Gavin O'connor

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Hallmark Channel and Hallmark Movies & Mysteries Summer Press Tour

Brooke Burns and Gavin O'Connor - Hallmark Channel and Hallmark Movies & Mysteries Summer Press Tour - Arrivals at Private Residence - Los Angeles, California, United States - Wednesday 29th July 2015

Brooke Burns
Brooke Burns
Brooke Burns
Brooke Burns
Brooke Burns

Brooke Burns takes a romantic stroll with fiance Gavin O'Connor

Brooke Burns and Gavin O'Connor - American Actress and model who started her acting career in the popular TV show Baywatch Brooke Burns seen with her fiance Gavin O'Connor as they take a romantic walk around Toluca Lake in Los Angeles. - Los Angeles, California, United States - Thursday 11th September 2014

Brooke Burns and Gavin O'Connor
Brooke Burns and Gavin O'Connor
Brooke Burns and Gavin O'Connor
Brooke Burns and Gavin O'Connor

Warrior Review


Good
This film may be a real crowd-pleaser, but it's also a shameless string of movie cliches from start to finish. Thankfully, the excellent cast keeps it afloat, holding our interest and getting us to cheer even though we don't really care how it ends.

After running away from home with his mother some 15 years earlier, ex-soldier Tommy (Hardy) drops in on his drunken dad Paddy (Nolte). Tommy isn't impressed that Pop has found God and remained sober for three years, but he agrees to let Pop coach him again as a mixed martial arts fighter. Meanwhile, Tommy's brother Brendan (Edgerton) is estranged from both his brother and his dad. A family man teaching physics at a Philadelphia high school, he's in trouble with the bank over a dodgy mortgage, so returns to his Ultimate Fighter roots.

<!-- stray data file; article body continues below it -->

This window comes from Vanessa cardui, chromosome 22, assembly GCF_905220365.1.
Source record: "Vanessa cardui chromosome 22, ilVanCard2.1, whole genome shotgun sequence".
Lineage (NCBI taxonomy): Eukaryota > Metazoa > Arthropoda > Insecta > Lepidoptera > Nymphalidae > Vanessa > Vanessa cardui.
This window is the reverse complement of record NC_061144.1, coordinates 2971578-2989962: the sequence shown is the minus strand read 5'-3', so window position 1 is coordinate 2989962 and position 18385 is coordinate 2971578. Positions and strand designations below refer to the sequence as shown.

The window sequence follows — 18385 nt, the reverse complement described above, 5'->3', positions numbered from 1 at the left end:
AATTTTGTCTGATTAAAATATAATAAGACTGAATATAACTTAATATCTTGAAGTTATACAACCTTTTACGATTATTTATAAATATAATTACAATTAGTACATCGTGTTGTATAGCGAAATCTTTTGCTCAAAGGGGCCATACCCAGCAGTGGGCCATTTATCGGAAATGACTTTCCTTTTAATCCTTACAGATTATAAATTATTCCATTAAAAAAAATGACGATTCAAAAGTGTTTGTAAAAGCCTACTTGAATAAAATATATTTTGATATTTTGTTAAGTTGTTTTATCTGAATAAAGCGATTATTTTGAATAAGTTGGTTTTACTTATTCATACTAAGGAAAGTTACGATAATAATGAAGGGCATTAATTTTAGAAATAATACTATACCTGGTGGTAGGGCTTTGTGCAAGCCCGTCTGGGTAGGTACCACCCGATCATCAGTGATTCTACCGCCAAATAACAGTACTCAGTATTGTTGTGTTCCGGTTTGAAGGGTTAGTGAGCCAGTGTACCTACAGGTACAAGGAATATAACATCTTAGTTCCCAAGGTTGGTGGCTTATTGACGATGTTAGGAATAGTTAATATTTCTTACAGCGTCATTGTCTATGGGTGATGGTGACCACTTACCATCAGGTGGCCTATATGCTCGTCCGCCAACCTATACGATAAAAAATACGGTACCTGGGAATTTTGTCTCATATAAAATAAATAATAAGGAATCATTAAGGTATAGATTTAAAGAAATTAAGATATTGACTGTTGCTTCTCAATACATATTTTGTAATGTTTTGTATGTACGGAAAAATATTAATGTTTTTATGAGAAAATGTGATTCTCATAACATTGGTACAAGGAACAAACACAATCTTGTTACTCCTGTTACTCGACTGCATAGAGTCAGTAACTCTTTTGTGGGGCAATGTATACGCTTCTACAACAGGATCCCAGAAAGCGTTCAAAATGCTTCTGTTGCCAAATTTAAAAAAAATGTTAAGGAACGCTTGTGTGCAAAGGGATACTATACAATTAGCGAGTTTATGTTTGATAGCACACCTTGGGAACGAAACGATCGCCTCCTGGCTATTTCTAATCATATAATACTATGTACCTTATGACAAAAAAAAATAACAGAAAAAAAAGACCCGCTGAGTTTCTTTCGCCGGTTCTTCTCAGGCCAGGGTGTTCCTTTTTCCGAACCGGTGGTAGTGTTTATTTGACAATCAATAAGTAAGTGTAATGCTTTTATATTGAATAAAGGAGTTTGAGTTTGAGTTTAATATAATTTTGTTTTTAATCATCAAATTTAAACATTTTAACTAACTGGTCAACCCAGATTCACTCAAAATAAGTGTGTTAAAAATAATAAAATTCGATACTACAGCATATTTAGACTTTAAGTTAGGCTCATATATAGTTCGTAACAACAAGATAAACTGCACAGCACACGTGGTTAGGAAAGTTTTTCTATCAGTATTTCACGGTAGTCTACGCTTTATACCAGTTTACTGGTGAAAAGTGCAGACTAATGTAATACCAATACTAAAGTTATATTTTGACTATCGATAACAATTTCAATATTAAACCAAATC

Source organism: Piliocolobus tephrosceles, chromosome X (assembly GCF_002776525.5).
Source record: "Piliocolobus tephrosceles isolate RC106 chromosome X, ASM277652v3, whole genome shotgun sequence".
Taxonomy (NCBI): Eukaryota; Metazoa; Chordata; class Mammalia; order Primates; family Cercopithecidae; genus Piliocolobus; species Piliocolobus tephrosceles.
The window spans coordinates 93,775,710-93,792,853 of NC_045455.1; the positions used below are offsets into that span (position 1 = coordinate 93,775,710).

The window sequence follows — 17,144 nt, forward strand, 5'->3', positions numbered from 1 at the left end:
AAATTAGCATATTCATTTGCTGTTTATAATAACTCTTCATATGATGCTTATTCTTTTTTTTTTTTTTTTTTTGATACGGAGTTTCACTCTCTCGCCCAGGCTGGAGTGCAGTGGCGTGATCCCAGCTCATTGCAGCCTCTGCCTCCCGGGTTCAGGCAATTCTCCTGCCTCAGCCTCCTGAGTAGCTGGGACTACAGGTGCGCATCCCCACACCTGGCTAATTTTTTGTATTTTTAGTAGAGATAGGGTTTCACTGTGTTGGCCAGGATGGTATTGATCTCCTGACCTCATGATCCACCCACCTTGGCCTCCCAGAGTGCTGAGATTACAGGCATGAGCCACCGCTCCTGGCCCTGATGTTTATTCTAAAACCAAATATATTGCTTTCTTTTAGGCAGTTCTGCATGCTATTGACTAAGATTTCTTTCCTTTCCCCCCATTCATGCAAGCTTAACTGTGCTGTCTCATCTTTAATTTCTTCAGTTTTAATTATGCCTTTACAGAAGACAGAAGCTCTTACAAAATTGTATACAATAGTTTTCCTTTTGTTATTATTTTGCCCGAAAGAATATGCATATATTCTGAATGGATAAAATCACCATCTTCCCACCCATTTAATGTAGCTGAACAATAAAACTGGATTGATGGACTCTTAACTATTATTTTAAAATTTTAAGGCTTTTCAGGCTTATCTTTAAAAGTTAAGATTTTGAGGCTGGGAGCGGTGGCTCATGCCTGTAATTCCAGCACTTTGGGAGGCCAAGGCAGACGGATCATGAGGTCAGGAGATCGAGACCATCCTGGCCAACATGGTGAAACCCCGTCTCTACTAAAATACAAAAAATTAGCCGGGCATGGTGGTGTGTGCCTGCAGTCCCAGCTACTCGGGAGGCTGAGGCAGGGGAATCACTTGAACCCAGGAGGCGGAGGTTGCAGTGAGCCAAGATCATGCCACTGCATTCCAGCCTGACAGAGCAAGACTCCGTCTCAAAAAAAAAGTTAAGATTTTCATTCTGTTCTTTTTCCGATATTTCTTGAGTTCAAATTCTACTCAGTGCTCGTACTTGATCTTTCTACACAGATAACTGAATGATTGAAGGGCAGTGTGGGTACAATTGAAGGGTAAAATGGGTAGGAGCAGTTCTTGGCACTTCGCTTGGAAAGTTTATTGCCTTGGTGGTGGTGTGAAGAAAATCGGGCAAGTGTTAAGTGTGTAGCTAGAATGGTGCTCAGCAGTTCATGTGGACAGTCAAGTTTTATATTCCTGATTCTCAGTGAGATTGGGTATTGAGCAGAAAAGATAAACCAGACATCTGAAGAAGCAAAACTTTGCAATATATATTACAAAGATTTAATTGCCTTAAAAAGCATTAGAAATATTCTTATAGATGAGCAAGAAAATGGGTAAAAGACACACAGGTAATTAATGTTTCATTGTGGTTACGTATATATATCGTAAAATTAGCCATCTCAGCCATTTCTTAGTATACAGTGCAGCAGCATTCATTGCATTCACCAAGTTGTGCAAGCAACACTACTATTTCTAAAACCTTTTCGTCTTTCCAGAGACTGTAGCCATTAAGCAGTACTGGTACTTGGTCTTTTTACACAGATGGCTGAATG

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Warrior Trailer


Rocky meets Mixed Martial Arts (MMA) fighting in the adrenaline pumped 'Warrior'.

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Eden Review


Good
Few things are tougher to watch, in real life or in the movies, than someone's heart slowly breaking. Such is the case with Eden, in which Billy and Breda Farrell's marriage lies in a state of quiet and deepening crisis. As the couple's tenth wedding anniversary approaches, Breda (Eileen Walsh) finds herself increasingly alienated from Billy (Aidan Kelly), and Eden sets out charting the trajectory of her despair. It's as if producer David Collins, of 2006's Irish sleeper hit Once, director Declan Recks, and screenwriter Eugene O'Brien (adapting his own play) were channeling Mike Leigh or John Cassavetes in bringing their marital drama to the screen.

Billy works as a repairman for the local phone company, and when he isn't shunting around town in his van, he's downing pints at the local pub, often alone, sometimes in the company of one of his drinking buddies, all single or divorced. Billy says cordial things to his wife, a word of flattery about her cooking or her new hairdo, but it's dawning on him, through the veil of his own denial, that he's a deeply unhappy man. Breda's in denial too, afraid to confront Billy about the widening rift between them, and the consequences of letting dark truths out in the open. Over bottles of wine, she confides her disappointments and loneliness to her best friend, Eilish (Lesley Conroy), and entertains fantasies, sexual and otherwise, that offer her escape.